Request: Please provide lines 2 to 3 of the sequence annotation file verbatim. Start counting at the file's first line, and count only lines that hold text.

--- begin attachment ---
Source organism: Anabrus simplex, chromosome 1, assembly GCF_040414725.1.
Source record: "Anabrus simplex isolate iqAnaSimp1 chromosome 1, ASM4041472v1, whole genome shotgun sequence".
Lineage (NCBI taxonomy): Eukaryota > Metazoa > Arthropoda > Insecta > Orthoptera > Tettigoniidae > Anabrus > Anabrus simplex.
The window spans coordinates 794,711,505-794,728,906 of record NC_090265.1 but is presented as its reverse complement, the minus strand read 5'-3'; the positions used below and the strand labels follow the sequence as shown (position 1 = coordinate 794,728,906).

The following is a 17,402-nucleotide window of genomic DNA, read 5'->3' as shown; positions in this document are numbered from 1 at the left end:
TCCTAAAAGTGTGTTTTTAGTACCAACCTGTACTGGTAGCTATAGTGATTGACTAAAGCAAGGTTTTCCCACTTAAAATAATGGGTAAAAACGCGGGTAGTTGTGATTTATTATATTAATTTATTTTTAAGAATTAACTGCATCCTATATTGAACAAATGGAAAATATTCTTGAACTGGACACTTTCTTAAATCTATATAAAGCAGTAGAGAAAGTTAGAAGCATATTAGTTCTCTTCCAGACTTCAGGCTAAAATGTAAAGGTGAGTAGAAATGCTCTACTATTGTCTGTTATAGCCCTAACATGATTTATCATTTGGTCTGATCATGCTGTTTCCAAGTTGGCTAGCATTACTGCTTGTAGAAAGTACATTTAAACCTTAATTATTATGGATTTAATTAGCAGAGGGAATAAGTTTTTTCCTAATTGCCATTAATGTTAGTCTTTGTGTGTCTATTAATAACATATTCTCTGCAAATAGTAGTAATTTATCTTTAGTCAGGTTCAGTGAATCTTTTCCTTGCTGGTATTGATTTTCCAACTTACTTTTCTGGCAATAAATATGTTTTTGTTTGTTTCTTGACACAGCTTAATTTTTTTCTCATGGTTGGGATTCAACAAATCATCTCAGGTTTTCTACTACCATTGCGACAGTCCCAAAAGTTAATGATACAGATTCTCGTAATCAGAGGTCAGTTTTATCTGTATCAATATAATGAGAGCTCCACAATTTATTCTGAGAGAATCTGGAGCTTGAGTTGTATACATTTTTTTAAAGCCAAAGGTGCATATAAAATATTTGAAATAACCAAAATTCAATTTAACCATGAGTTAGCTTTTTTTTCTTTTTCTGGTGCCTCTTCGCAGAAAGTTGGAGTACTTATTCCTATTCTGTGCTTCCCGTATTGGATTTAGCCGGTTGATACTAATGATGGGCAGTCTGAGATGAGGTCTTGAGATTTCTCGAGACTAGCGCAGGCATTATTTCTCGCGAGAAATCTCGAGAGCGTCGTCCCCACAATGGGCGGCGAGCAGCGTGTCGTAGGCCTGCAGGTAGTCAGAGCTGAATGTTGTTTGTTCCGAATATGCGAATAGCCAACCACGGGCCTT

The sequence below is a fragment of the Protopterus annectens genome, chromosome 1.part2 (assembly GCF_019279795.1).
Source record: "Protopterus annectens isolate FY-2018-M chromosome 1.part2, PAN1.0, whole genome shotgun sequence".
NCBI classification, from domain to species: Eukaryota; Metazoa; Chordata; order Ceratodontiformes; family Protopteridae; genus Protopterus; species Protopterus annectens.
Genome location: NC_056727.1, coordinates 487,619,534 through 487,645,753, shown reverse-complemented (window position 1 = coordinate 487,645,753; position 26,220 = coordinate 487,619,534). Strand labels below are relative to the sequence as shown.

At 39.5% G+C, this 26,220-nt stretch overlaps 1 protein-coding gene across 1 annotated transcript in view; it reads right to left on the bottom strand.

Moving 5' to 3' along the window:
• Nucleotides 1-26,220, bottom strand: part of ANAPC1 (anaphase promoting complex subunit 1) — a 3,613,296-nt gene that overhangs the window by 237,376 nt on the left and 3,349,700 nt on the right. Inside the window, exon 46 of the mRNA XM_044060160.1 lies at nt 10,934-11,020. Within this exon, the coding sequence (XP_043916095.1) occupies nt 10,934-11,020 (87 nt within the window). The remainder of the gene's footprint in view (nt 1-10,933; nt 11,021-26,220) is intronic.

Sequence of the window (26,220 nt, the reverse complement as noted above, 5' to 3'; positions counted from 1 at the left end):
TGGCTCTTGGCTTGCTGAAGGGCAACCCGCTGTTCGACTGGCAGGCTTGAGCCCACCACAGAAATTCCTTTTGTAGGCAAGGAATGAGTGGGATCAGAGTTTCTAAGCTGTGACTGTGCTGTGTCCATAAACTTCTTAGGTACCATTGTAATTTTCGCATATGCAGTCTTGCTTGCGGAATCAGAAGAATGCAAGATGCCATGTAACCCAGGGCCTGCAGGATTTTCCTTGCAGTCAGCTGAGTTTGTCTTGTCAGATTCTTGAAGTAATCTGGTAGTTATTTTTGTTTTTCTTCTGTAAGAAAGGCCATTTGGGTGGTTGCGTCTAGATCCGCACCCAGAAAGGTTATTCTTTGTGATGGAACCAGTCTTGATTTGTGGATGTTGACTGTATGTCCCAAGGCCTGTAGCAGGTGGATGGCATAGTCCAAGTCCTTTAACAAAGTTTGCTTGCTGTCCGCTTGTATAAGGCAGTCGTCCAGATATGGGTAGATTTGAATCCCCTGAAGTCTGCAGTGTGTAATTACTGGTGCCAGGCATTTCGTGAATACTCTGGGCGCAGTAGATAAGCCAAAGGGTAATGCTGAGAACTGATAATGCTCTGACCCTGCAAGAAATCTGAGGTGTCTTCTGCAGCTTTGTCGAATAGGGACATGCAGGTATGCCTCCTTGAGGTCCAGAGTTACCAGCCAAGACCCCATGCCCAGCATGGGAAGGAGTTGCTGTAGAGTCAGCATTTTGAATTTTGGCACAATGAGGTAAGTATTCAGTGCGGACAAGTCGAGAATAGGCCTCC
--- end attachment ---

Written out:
Source record: "Anabrus simplex isolate iqAnaSimp1 chromosome 1, ASM4041472v1, whole genome shotgun sequence".
Lineage (NCBI taxonomy): Eukaryota > Metazoa > Arthropoda > Insecta > Orthoptera > Tettigoniidae > Anabrus > Anabrus simplex.